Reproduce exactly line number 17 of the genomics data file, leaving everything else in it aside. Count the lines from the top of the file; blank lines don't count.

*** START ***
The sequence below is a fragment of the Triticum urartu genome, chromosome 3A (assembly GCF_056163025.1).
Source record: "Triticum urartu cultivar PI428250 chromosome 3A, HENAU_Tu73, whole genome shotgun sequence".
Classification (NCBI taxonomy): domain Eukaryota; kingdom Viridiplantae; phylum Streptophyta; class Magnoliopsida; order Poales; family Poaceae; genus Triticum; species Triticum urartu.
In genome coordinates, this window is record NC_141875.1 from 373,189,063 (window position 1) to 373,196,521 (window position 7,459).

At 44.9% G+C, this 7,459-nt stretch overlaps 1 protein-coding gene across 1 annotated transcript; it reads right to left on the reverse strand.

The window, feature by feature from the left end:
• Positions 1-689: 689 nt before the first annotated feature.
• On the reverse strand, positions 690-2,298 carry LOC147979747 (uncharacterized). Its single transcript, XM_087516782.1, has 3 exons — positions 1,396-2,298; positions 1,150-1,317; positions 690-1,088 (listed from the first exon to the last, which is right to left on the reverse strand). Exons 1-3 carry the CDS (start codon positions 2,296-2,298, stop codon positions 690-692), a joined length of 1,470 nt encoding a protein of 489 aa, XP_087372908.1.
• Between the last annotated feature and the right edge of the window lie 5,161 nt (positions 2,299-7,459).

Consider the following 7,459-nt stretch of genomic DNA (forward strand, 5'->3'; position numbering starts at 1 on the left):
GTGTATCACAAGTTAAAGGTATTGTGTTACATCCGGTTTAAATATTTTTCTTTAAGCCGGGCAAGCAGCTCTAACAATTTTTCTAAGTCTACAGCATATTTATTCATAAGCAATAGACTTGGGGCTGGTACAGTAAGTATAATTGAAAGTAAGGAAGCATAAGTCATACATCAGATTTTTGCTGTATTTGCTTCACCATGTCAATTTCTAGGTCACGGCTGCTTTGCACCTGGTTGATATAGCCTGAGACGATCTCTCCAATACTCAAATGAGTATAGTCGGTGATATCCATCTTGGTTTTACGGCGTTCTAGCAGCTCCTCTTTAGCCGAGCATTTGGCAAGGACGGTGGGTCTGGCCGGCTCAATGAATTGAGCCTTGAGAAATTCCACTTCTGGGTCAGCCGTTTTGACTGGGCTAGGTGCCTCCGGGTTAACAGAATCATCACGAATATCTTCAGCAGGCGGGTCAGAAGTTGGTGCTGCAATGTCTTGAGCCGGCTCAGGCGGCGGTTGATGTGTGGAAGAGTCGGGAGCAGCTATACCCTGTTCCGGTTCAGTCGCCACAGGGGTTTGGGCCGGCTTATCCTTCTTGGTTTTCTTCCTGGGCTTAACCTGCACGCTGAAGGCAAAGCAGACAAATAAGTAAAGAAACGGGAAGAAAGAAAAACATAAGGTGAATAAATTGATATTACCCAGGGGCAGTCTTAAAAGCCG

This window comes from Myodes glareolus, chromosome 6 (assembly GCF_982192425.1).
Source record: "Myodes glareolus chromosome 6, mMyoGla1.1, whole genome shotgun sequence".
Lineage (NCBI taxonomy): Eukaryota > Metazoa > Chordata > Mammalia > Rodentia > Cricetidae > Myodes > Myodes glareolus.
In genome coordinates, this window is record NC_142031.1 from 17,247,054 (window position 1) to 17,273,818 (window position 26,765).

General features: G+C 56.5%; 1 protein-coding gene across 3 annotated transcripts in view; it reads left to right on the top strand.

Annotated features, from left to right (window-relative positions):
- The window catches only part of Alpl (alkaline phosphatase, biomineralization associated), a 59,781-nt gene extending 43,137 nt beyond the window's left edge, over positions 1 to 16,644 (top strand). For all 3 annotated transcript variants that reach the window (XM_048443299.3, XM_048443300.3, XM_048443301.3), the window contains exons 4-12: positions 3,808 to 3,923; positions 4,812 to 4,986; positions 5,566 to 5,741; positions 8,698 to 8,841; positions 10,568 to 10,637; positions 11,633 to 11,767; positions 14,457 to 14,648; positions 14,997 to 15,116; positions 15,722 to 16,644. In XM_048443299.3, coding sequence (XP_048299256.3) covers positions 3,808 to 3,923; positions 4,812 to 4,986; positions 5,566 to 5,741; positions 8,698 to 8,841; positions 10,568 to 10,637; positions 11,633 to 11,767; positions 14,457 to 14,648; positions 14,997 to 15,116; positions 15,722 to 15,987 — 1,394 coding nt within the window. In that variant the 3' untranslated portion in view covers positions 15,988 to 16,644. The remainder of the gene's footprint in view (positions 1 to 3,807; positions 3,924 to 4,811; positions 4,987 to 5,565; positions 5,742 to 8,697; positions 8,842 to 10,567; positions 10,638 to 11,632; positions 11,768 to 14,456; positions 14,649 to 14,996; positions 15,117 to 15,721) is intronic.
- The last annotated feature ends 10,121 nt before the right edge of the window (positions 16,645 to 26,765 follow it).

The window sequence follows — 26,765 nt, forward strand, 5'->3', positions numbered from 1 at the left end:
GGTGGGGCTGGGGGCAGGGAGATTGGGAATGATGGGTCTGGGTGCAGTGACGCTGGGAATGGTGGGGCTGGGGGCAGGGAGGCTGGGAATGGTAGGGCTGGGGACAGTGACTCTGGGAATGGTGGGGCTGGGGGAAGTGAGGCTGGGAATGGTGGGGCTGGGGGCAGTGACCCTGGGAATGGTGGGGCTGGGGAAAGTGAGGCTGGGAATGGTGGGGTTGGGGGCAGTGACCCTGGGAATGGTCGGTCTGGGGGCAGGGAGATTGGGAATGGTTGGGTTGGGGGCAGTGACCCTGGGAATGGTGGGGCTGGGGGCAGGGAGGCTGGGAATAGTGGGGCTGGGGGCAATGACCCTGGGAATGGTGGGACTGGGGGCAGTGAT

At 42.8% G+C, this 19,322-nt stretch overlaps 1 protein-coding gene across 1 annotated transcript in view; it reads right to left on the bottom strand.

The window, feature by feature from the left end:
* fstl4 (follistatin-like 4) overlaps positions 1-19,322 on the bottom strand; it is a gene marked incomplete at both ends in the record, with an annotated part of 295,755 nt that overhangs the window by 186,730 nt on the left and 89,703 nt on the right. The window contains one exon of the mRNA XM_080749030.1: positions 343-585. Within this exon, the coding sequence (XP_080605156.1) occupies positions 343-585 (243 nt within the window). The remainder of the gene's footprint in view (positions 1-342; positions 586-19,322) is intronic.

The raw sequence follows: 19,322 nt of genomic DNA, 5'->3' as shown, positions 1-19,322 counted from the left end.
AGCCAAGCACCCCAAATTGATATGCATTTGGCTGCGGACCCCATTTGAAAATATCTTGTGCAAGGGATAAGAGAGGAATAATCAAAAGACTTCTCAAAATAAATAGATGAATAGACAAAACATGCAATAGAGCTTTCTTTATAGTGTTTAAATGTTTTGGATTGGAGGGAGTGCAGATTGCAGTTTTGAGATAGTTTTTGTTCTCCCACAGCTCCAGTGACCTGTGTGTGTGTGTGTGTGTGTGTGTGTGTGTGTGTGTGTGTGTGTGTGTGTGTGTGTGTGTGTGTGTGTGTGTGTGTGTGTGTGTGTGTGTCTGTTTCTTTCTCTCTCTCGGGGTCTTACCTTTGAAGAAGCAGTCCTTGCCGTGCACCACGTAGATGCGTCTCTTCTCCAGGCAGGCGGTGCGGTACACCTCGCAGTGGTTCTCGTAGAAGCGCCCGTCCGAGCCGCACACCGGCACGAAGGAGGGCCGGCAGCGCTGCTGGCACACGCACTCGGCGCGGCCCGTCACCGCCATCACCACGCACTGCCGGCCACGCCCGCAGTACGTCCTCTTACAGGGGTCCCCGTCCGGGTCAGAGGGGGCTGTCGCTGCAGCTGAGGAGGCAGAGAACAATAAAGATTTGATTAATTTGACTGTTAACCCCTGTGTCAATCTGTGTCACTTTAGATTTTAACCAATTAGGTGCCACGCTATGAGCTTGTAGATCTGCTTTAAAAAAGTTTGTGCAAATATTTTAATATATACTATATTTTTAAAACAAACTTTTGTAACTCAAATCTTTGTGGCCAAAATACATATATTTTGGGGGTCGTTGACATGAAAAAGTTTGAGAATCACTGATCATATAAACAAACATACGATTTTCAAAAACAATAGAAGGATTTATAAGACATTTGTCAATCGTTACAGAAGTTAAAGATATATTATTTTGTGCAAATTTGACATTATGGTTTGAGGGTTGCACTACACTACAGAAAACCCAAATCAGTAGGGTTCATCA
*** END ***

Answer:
Annotated features, from left to right (window-relative positions):